Mission Statement:

"To advance through research, education and symposia, an increased public awareness of the Cape Fear region's unique history."

 

Colonel John Douglas Taylor

Legislator, Soldier, Public Servant

 

Cape Fear Historical Institute Papers

 

Col. John D. Taylor has been described as

“A gentleman, one of the most worthy of the many

estimable citizens of Wilmington.” A planter, legislator,

soldier and public servant, he was born in Wilmington on

24 March 1831, the son of John A. and Katherine

(Harris) Taylor.

His father was a native of the city of New York,

“but removed to Wilmington in 1820, where he

married and lived for many years, and died at a ripe

old age, carrying with his to the grave the respect

of the entire community.” John A. Taylor was a

successful business man who for many years acted

as agent for a line of mail steamers plying between

Wilmington and Charleston and owned his own

steamer "Calhoun." He also operated a Cape Fear

River ferry and was involved in regional transportation

and railroad operations.

Frequent house visitor Ellen Douglas Bellamy later wrote

that "This house was wonderful, not only handsome

on the outside but beautifully furnished." She also

mentioned Mr. Lamb, a gardener whom Mr. Taylor

had brought over from Ireland.

 

Early Life

John Douglas grew up in the distinctive Classical Revival marble-veneered house his

father had built in 1847 on the north side of Market Street

near Fifth Street, which was owned after the war by

Major Charles Stedman, who later sold it to the

Wilmington Light Infantry. The family unit included

“Grandma Leary” who was actually an aunt who had

come for a short visit from Ireland but stayed forty years. 

 

 

Time was spent between this home house and The Oaks,

the family plantation near Town Creek and just above

Lilliput in Brunswick County, later known as Pleasant

Oaks after purchase by Robert Bellamy.  This plantation

was originally granted in 1728 to the widow of

John Moore, brother of Maurice and Roger.

John D. was prepared for college at the Hillsboro Academy

under Dr. Alexander Wilson and in 1850 entered the University

of North Carolina, enrolling in the sophomore class and

graduating with an A.B (atrium baccalaureus) degree in

the class of 1853.  Taylor delivered a valedictory in his

UNC Dialectic Society which was said to be “so full of

noble sentiments and expressed in such pathetic language

that many of us were melted in tears.”

After graduation he made a four-month tour of Europe

where he met famous Parisians including James McNeill Whistler,

and returned home on one of the first steamers that ever

crossed the Atlantic.

 

Early Career

Engaging in rice planting in Brunswick and Bladen Counties,

he was one of the last planters of that staple in the

Cape Fear region.  In 1860 Taylor was elected on the

Democratic ticket a member of the State Senate from

the counties of Bladen, Brunswick and Columbus. Like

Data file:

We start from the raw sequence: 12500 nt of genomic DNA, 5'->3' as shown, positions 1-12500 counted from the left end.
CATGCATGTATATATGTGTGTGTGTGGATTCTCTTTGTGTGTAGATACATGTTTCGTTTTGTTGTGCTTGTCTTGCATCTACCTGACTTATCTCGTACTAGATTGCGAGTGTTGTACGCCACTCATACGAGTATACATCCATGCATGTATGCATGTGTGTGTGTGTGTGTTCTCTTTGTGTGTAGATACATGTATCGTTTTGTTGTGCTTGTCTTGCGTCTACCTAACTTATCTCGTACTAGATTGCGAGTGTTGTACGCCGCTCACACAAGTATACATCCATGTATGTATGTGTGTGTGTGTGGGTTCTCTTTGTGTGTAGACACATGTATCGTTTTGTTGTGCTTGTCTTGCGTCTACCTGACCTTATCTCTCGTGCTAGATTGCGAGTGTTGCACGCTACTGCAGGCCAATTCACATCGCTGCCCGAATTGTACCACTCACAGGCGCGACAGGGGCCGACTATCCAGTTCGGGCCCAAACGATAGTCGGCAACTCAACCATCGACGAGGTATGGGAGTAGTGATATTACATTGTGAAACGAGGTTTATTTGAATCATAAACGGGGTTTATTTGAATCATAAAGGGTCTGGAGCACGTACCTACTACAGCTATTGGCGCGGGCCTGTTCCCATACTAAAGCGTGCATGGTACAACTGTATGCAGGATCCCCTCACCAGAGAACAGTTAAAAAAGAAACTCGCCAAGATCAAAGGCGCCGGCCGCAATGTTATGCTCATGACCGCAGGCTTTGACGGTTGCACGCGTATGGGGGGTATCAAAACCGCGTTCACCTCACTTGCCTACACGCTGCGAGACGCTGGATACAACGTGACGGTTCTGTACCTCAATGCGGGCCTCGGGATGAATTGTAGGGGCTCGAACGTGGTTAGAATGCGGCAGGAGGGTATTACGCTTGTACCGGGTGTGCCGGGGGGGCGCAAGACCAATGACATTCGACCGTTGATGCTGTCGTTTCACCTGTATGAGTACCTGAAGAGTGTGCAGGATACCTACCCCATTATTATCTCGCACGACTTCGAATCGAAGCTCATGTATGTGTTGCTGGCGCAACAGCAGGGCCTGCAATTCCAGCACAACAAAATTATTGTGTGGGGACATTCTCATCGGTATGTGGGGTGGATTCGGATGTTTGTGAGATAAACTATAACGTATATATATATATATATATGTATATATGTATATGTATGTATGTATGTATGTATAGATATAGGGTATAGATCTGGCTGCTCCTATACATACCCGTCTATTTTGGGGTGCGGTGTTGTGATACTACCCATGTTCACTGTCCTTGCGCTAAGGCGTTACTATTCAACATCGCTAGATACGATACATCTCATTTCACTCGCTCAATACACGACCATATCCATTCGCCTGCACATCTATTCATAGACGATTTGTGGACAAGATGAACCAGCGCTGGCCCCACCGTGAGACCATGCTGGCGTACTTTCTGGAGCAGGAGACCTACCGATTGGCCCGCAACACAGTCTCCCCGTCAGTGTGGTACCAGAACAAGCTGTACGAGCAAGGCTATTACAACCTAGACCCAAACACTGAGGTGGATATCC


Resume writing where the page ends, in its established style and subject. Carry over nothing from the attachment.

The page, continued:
many conservative North Carolinians, he did not view

the election of the sectional presidential candidate Lincoln

as cause for immediate withdrawal from the Union,

though he never questioned the right of a State to secede

and determine its own political future.

A member of the Legislature that debated the important

question of secession in early 1861, he remained in that

body after the secession ordinance was adopted on

20 May 1861 and assisted in preparing

North Carolina for war.

Wartime Service

After the North Carolina Legislature adjourned in early

February 1862 he returned home to organize an artillery

unit in Brunswick County and was elected its captain.

This battery, known as “Brunswick Artillery,” enlisted

for the war’s duration and mustered in at Fort Johnston

on 19 February as “Captain John D. Taylor’s Company

of Heavy Artillery NC Volunteers.” 

 

 

When the Thirty-sixth Regiment North Carolina Troops

(Second Regiment, NC Artillery) was organized on

12 May 1862, Captain Taylor was promoted to major

(effective 14 May 1862) and transferred to field and

staff under Col. William Lamb.  First Lt. Daniel K.

Bennett then became captain and the battery was

officially designated Company K, Thirty Sixth NC Troops

and also called “Captain Bennett’s Company.” 

When Captain Bennett was dismissed of 13 April 1863

for stealing a leather cargo from the blockade runner Kate,

First Lt. William F. Brooks became captain and the battery

called “Captain Brook’s Company.”  Major Taylor was

promoted to lieutenant-colonel on 23 January 1864.

Soon after its enlistment the battery was stationed at

Fort Caswell at the mouth of the Cape Fear River, then to

Fort Campbell on Oak Island, west of Caswell. In late

1864 the battery was transferred to Fort Fisher where it

participated in the late December and mid-January

engagements with the enemy, and many of its men

captured in the latter.